Two thread updating a variable without a lock

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    Two thread updating a variable (initial value of 0) without a lock, each thread uses a loop of 50 to increment a global variable. What is the minimum and maximum possible value you can get?

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    Min: 50
    Max: 100
    First, let me explain how cpu, which here mains arithmetic unit works.
    cpu have it's own cache, say cache1, cache2, cache3.
    For a c++ code like:
    Say i is stored in memory location Mem1, then
    1 Load data from Mem1 to cache1
    2 Load 1 to cache2
    3 calculate cache1+cache2, and assign result to cache3
    4 Put back cache3 data to Mem1

    For two threads T and S, we use T1_1,T1_2,T1_3,T1_4 and S1_1,S1_2,S1_3,S1_4 representing steps for each thread, then the sequences can be:
    which is 50.

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    The max should be 100 which is easy to understand. The min could be 50, which needs more explanation:

    First of all, each thread may copy the variable to a CPU cache while working on it, for performance purpose, then there are no guarantees that the value will be written back to memory before a thread is done with the increment operations. It is possible that both threads read 0 from the memory initially, then increment the value to 50 in different CPU caches, then write to memory one after another.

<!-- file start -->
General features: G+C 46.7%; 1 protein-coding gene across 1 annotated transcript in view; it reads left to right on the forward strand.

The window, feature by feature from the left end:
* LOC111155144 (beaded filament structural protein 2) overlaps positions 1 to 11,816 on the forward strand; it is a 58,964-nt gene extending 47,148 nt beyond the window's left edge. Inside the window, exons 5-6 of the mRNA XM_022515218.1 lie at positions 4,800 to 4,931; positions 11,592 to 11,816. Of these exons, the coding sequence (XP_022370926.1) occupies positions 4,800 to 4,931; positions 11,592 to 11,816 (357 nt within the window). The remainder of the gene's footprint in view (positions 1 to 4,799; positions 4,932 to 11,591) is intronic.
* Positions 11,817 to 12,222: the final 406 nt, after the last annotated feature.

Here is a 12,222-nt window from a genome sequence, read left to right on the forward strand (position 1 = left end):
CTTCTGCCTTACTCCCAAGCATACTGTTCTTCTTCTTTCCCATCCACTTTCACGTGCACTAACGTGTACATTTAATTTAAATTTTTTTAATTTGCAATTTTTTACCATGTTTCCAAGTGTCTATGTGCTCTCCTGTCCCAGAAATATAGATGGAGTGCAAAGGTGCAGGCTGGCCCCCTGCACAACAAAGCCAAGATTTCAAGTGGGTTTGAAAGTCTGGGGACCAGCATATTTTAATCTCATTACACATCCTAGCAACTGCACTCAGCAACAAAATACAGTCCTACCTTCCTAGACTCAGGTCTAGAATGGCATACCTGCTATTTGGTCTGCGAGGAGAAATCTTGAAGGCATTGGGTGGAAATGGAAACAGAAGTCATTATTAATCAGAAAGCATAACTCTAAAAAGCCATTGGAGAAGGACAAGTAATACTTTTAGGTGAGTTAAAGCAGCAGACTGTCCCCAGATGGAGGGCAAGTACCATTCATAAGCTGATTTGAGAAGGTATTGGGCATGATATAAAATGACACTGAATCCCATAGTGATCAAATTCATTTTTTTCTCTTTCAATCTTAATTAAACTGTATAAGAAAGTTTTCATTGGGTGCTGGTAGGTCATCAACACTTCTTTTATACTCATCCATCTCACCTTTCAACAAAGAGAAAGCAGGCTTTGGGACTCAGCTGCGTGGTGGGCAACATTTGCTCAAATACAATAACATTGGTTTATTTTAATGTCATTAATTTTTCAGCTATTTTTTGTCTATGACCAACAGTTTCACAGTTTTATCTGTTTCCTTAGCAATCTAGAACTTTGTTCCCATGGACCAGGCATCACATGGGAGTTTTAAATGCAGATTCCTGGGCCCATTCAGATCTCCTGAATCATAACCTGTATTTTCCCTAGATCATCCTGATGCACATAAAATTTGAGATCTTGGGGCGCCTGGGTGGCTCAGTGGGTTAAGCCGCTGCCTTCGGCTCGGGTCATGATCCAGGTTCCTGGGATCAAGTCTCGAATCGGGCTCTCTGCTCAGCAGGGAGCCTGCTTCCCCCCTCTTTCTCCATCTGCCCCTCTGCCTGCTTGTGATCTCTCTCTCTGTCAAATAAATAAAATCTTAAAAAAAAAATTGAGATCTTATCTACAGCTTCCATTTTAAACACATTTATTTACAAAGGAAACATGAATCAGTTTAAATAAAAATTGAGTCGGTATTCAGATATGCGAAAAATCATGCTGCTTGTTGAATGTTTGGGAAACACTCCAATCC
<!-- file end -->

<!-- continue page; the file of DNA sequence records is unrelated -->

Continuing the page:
Even though, each increment will be written back to memory, the min will still be 50 because of race condition. Similar reason, let's see an example:

    1. Originally the var is 0.
    2. Thread 1 reads the var, increments it to 1, but hasn't written it back to memory.
    3. Thread 2 reads the var, still 0, increments it to 1.
    4. Thread 1 writes back to memory, var is 1 now.
    5. Thread 2 writes back to memory, var is overwritten, but still 1.

    It is unlikely to happen every time, but it is possible that one thread overwrites the value the other thread just writes back, so min could be 50.

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    If the variable is marked volatile to force fresh reads before each increment, you can get a number significantly less than 50, since the reads and writes can happen out of order across threads. For example, imagine this sequence:

    [1] Thread 1: Read 0
    [2] Thread 2: Read 0
    [3] Thread 1: inc, write 1, read 1, inc, write 2
    [4] Thread 2: inc, write 1, read 1
    [5] Thread 1: read 1
    [6] Thread 2: inc, write 1, read 1, inc, write 2, inc, write 3
    [7] Thread 1: inc, write 2

    Thread 1 has done 3 increments, thread 2 has done 4 increments, and yet our observed value is only 2.

    In the most degenerate case, assuming reads & writes are atomic (no state tearing), the theoretical minimum is 2. In the example above, just imagine thread 1 ran to near completion in step [3], then thread 2 ran to completion, then thread 1 stomped the value at the very end with its last increment in step [7]

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